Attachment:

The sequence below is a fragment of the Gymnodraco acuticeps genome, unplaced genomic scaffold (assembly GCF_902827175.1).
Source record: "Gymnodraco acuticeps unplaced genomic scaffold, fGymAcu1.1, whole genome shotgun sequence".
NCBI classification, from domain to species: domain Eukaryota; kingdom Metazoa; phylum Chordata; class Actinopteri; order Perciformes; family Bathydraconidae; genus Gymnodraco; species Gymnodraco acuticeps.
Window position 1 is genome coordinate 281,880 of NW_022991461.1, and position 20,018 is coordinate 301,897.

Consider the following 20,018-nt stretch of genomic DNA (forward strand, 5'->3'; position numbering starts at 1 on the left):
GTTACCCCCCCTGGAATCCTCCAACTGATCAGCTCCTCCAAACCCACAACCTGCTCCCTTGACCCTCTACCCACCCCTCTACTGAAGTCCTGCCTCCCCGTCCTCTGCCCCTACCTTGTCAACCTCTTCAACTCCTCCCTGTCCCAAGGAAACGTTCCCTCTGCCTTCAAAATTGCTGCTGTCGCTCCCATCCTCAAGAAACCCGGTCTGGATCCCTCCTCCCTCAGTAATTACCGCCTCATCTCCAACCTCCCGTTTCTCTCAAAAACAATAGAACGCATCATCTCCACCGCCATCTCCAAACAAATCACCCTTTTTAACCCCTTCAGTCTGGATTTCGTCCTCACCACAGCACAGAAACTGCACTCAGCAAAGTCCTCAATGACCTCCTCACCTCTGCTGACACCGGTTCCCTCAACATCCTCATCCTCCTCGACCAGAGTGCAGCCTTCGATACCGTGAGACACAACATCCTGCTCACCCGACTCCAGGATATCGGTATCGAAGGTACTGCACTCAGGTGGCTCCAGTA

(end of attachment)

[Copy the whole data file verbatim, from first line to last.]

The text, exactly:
The sequence below is a fragment of the Gymnodraco acuticeps genome, unplaced genomic scaffold (assembly GCF_902827175.1).
Source record: "Gymnodraco acuticeps unplaced genomic scaffold, fGymAcu1.1, whole genome shotgun sequence".
NCBI classification, from domain to species: domain Eukaryota; kingdom Metazoa; phylum Chordata; class Actinopteri; order Perciformes; family Bathydraconidae; genus Gymnodraco; species Gymnodraco acuticeps.
Window position 1 is genome coordinate 281,880 of NW_022991461.1, and position 20,018 is coordinate 301,897.

Consider the following 20,018-nt stretch of genomic DNA (forward strand, 5'->3'; position numbering starts at 1 on the left):
GTTACCCCCCCTGGAATCCTCCAACTGATCAGCTCCTCCAAACCCACAACCTGCTCCCTTGACCCTCTACCCACCCCTCTACTGAAGTCCTGCCTCCCCGTCCTCTGCCCCTACCTTGTCAACCTCTTCAACTCCTCCCTGTCCCAAGGAAACGTTCCCTCTGCCTTCAAAATTGCTGCTGTCGCTCCCATCCTCAAGAAACCCGGTCTGGATCCCTCCTCCCTCAGTAATTACCGCCTCATCTCCAACCTCCCGTTTCTCTCAAAAACAATAGAACGCATCATCTCCACCGCCATCTCCAAACAAATCACCCTTTTTAACCCCTTCAGTCTGGATTTCGTCCTCACCACAGCACAGAAACTGCACTCAGCAAAGTCCTCAATGACCTCCTCACCTCTGCTGACACCGGTTCCCTCAACATCCTCATCCTCCTCGACCAGAGTGCAGCCTTCGATACCGTGAGACACAACATCCTGCTCACCCGACTCCAGGATATCGGTATCGAAGGTACTGCACTCAGGTGGCTCCAGTA